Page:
Tokumoto Okata had just lost his mother. His father died when he was 15. Now at the age of 17, still in school and no job, Tokumoto thought that he was not yet ready to live on his own. He decided it was time to live with his grandfather, Kitato, who lives in Gotemba, a city located on the southeastern flank of Mt. Fuji in Shizuoka, Japan.
Growing up Chad was denied love in lieu of fear and terrorism. His life was severely affected by the way his parents treated him while growing up. He is over 40 now, but to this day he still has problems that relate back to his childhood. Subjected to emotional abuse in many different forms he lived through criticism, belittlement and being picked on. Chad was treated like an outcast in his own family. Differently from how his parents treated his siblings, they always letting him know, often in subtle ways, that he was not wanted in the family. Sometimes his father would gang up his siblings against him and they would all make fun of him. Emotions towards Chad were cold and disinterested. Growing up he was never hugged by his parents, or told that he was loved.
People think that a heart is an organ that is responsible for pumping blood repeatedly through the blood vessels in your body, to others it is an entirely different thing. Things such as an inner soul that produces emotions, personality, feelings, or contributes a form of happiness into a human being; many people really do have different answers on how they would describe a heart.
My name is Ekong Kubiateno Michael. I obtained my secondary education at Access High School Calabar, Cross River State. I aspire to study Economics at one of the prestigious universities in the United States of America.
Generations of superstition have bred the thought that there exists a house inhabited by more than mere mortal flesh – one that possesses spirits of sorts, an unseen force capable of imposing independent will upon human dwellers. Such spirits, as they tend to develop over years, are sagging faces of previous tenants, whose dolourific lives are absorbed into the heart of the very home that bore them. The ghastly umbrae emerge with the sole desire to establish reigning presence over the psyche of the living. They are but a malicious stagecoach driver who holds both bullwhip and blunderbuss to unwittingly subservient horses, horses that know no other treatment. It follows, therefore, that an atmosphere depends on the collective mind of living residents, who are affected by and in turn contribute to this harrowingly irrevocable cycle. But ho! Maintain sanity, for such a place exists only as the setting in a mystic’s tale. Such a setting is imagined, such a place I have known.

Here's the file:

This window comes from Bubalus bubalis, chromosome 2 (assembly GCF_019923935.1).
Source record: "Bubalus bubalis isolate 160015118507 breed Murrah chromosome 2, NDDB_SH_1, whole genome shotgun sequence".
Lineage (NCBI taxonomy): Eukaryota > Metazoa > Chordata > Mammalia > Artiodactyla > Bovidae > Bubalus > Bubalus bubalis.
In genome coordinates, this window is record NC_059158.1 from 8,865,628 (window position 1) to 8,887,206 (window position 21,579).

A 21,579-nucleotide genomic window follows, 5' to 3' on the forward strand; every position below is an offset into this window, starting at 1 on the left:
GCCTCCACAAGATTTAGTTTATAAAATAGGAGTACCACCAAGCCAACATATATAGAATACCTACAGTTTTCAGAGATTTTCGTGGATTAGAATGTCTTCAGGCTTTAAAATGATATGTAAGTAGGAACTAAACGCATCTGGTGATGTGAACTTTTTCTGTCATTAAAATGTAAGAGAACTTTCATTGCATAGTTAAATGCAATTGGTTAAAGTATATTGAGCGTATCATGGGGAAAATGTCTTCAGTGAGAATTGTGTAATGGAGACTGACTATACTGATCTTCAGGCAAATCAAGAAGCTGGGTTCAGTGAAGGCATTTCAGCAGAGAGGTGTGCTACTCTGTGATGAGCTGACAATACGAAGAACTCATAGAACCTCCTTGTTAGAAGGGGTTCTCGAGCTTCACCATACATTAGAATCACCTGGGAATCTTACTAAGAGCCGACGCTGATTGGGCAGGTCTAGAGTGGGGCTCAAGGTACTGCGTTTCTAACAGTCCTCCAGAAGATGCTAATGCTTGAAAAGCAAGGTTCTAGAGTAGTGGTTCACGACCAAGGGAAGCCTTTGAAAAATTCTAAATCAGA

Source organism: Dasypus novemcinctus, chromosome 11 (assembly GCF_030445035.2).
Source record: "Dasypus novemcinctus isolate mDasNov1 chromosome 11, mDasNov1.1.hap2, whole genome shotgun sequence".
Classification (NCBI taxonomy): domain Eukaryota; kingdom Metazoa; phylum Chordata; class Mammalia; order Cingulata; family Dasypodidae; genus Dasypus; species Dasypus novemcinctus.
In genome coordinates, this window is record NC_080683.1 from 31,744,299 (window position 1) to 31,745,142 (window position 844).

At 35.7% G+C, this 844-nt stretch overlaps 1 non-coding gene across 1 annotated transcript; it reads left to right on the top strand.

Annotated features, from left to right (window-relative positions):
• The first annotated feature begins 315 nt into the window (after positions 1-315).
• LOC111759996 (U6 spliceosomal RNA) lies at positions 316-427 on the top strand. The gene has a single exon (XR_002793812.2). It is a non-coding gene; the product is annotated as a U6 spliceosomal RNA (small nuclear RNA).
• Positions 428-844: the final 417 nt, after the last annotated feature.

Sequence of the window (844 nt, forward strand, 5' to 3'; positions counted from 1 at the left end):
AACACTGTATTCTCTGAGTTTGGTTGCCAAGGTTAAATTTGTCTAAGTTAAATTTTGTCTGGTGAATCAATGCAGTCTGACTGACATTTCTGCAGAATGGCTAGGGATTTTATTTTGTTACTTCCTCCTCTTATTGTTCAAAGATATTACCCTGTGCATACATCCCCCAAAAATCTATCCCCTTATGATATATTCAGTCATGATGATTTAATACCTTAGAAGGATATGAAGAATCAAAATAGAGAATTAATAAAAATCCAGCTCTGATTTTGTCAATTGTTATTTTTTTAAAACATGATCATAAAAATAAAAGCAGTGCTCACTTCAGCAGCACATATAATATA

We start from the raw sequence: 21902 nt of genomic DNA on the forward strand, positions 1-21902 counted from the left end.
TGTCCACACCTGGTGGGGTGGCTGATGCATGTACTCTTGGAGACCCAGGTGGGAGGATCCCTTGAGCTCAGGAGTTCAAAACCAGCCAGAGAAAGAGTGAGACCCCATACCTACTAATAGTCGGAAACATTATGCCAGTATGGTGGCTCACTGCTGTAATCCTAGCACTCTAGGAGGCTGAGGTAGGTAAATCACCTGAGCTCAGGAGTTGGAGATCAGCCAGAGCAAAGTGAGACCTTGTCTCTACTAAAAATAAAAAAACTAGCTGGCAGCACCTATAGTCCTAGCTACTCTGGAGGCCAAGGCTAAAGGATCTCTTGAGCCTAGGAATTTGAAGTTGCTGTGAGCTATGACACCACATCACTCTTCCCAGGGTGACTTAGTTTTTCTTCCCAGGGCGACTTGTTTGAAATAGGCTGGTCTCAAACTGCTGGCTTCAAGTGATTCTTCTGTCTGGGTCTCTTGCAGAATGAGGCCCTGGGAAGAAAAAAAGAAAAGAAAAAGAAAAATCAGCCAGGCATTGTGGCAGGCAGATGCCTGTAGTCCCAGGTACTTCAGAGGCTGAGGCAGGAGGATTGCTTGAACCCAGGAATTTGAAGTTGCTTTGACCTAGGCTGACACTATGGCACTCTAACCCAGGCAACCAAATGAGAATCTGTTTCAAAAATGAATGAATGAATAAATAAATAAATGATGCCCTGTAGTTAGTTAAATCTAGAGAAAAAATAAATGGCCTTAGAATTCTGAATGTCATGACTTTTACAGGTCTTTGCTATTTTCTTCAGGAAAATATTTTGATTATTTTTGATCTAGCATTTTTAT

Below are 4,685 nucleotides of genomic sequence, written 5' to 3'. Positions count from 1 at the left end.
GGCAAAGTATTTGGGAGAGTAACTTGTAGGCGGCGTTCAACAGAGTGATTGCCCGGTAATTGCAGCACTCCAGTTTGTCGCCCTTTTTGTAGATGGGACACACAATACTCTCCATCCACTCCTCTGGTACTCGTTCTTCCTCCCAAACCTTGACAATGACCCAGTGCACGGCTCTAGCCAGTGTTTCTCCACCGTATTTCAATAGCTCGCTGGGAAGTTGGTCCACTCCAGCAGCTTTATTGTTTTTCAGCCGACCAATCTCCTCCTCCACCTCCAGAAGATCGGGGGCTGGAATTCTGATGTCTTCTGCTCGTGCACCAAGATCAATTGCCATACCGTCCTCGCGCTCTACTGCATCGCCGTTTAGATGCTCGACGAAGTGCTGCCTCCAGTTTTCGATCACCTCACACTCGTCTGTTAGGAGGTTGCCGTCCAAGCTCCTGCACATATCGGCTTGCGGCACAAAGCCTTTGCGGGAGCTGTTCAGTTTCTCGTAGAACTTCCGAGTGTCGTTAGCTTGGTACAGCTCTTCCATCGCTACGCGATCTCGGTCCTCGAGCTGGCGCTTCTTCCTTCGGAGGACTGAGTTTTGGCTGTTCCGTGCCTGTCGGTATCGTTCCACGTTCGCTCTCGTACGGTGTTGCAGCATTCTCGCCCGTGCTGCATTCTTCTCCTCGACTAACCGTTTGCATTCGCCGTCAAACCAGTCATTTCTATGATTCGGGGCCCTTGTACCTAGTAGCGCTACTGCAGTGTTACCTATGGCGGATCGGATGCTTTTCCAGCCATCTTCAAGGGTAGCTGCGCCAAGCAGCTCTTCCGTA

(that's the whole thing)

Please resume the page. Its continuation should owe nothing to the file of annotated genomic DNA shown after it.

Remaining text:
It was the middle of summer and very hot. The drive back from Arizona is a long drive, even more so when driven alone. I was in the middle of nowhere when my car started to make a noise. At first thought, I had imagined it, then I saw smoke billow out from under my hood and I knew I had better pull off the road. Immediately I turned off my car and I got out lifting the hood . It looked to be steaming from a hose. All I could do was sit there I was stranded.
One warm, dark, summer night, my friends and I were hanging out looking, laughing, and making fun of stupid peoples’ myspace pages. All of a sudden, we were all alramed by a blood curdling scream coming from the next room. We all sat, motionless as we awaited what would happen next.
There is a short story called “A Worn Path” written by Eudora Welty that shows how far the body can be pushed, what the spirit must endure and the limits of our minds. It gives a very descriptive opening that helps paint a detailed mental image of the main character Phoenix Jackson. We find that given situations no matter how impossible they seem people can overcome great odds for people they care about.
My first car was a 2000 Toyota Corolla and still is my car. I have been driving for the past seven months and would say that I am a decently safe driver. The day I received my car was the most wonderful day of my high school life. I drove around town and saw the “sights”, that is, with my mother.
It was the Friday before winter break. Tommy was counting the eraser shavings on the edge of his beat up wooden desk. Suddenly he remembered that he needed to make up his English final after school, but he had planned on going to smoke with his